Now for the ones I didn’t like so much.
The Night Sessions by Ken McLeod
This book… I really don’t know what to say about it. The basic concept is artificial intelligence that decides it believes in God, but the author is an atheist. There were several scenes I skipped due to sexuality and a lot of language. However the plot was interesting, and I enjoyed many parts of it. The world-building was excellent, and I liked the characters. He even handled Calvinistic theology fairly well. I was impressed.
But at the end the main Christian character decides, based on one single oddball Bible verse, that he no longer believes any part of scripture and turns his back on God. I kind of freaked out. Because seriously?!? Who could do that without excruciating mental pain and agony? Faith comes from the core of your being, your very soul! Abandoning something that important to you is going to destroy you for a period of time. I threw the book across the room.
Hmm. I guess I did know what to say.
The Line by Teri Hall
I read this approximately nine months ago. I remember nothing about it. That should tell you everything you need to know.
Forbidden by Ted Dekker and Tosca Lee
I haven’t liked a Dekker book in a long time. I don’t know why I keep going back for more. I suppose I thought Lee might reign in the crazy, but the book just recycled the plot of the Circle series. Also, I have had enough of Dekker’s bizarre obsession with blood. How many books has this man written that are focused on blood? I’m beginning to wonder if he might be a vampire. Seriously.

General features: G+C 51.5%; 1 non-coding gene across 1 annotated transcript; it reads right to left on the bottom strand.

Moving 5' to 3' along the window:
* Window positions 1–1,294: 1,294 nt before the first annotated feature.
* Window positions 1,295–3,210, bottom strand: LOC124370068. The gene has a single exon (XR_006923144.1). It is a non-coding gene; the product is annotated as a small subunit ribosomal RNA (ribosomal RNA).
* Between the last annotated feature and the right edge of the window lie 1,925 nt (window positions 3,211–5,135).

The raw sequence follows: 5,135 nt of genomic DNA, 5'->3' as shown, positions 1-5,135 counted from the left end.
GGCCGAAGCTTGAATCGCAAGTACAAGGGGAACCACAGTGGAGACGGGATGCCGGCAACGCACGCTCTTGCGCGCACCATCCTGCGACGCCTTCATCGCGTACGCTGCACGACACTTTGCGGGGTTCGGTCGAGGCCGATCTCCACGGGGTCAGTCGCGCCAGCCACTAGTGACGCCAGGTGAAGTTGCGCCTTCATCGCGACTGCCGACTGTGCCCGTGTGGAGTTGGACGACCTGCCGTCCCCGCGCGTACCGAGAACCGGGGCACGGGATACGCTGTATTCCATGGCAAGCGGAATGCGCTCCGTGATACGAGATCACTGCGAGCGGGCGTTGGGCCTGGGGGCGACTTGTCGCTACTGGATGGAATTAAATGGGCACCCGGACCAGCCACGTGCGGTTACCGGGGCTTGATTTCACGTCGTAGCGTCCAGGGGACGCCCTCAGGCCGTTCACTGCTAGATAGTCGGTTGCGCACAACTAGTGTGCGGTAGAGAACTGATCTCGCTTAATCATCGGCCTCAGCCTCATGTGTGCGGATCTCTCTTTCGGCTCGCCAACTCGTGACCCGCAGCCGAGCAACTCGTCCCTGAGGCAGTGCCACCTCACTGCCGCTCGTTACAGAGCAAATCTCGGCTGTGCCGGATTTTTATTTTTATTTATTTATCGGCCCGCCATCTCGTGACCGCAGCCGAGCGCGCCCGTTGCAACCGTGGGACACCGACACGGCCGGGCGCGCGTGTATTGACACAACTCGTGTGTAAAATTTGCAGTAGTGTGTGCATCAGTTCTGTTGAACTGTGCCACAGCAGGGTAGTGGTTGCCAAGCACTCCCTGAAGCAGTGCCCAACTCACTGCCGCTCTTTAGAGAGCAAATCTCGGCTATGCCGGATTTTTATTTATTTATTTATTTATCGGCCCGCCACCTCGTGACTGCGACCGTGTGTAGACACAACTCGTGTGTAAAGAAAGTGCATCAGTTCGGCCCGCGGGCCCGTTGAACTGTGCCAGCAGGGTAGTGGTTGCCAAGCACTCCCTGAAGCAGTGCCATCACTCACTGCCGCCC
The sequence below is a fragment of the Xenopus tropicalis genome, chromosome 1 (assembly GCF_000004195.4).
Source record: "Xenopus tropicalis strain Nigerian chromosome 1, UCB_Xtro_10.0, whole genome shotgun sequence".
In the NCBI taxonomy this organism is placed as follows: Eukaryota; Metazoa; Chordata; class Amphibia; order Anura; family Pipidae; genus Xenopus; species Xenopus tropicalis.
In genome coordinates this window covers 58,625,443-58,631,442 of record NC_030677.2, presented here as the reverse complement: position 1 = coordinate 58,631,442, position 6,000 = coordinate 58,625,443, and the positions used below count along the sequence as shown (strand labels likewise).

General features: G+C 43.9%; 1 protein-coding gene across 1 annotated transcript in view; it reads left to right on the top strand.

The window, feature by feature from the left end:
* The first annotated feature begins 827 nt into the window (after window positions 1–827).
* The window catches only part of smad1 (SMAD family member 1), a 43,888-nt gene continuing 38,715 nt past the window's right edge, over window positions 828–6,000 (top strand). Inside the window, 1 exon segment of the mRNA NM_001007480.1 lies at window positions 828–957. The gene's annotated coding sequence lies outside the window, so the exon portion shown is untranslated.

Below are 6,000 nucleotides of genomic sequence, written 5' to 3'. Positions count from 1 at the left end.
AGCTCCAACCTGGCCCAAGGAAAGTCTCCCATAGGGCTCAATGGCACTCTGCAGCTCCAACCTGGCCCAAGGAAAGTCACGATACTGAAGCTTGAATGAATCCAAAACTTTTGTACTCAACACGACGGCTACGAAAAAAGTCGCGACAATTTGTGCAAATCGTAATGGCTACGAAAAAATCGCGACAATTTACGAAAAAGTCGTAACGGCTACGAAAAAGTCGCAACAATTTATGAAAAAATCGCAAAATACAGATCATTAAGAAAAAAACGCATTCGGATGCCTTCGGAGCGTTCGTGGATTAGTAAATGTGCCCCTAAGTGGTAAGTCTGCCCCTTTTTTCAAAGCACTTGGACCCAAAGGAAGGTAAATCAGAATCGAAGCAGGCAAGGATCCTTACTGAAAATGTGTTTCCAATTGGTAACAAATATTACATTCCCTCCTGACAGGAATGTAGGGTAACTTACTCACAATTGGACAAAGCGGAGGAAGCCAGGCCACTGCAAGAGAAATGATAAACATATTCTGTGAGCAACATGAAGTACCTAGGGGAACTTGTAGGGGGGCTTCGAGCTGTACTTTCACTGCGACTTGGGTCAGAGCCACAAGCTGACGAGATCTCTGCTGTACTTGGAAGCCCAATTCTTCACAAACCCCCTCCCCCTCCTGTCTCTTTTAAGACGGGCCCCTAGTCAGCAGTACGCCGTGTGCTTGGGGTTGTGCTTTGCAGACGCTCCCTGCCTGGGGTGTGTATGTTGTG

Finally, *beginning rant* this weird fixation popular culture has with human emotion as the most important thing in the world annoys me. Emotions are a beautiful (and painful) part of our humanity, but they are not what define us. What defines humanity is being made in the image of God. God is both emotional and reasonable, logical and creative. Humanity is likewise both/and, not either/or. Emotions are a gift, but because of sin, they lie to us. They are not the ultimate
end of our existence. Neither is reason. *rant over*
Dark Parties by Sara Grant
asflkja;kjdfalj! Every time I talk about this book I lapse into unintelligible groaning and sputtering. It was just bad. The characters were flat. The world-building barely existed. I’m giving it to the thrift store down the street.
The Kill Order by James Dashner
This series started out so promising. I ranked The Maze Runner as my second favorite book of 2009 ahead of The Hunger Games! Then The Scorch Trials made me wonder what on earth Dashner was doing. Then I threw The Death Cure across the room saying, “That is the stupidest ending ever!” I was furious! I read The Kill Order hoping it would salvage everything.
I can’t believe I ever ranked this ahead of Hunger Games.
Glow by Amy Kathleen Ryan
Ryan tried to blend faith and science fiction. I was bored through most of it and irritated through the rest. The book felt like a less-interesting copy of Across the Universe. I won’t be picking up the sequel.
Delirium and Pandemonium by Lauren Oliver
My hubby bought me these books as gifts. I wish I had borrowed them from the library.
Lena lives in world where love is considered a mental disorder that must be cured with an operation. She’s terrified of catching “deliria” before she is cured. Then she meets a boy.
The dystopian parts kept me going until about halfway through Pandemonium. I only finished it because we paid for it. My biggest problem with the story is that it confuses infatuation and love. Caleb and I have been married for almost seven years. I remember feeling all fluttery and sappy when we first started dating. He can still make me feel that way, but true love is not butterflies. It is something that settles down deep in your soul until it is beyond feelings.
“Love’s not Time’s fool, though rosy lips and cheeks
Within his bending sickle’s compass come:
Love alters not with his brief hours and weeks,
But bears it out even to the edge of doom.” – William Shakespeare from Sonnet 116
I guess what I’m saying is I feel like I was suckered into reading Twilight, and I’m not happy. I won’t be reading the last book in the series because I think love triangles are stupid and I don’t care what happens to Lena.
So much for the books I didn’t like. Next I’ll be posting the books I plan to read next year. It’s a long list.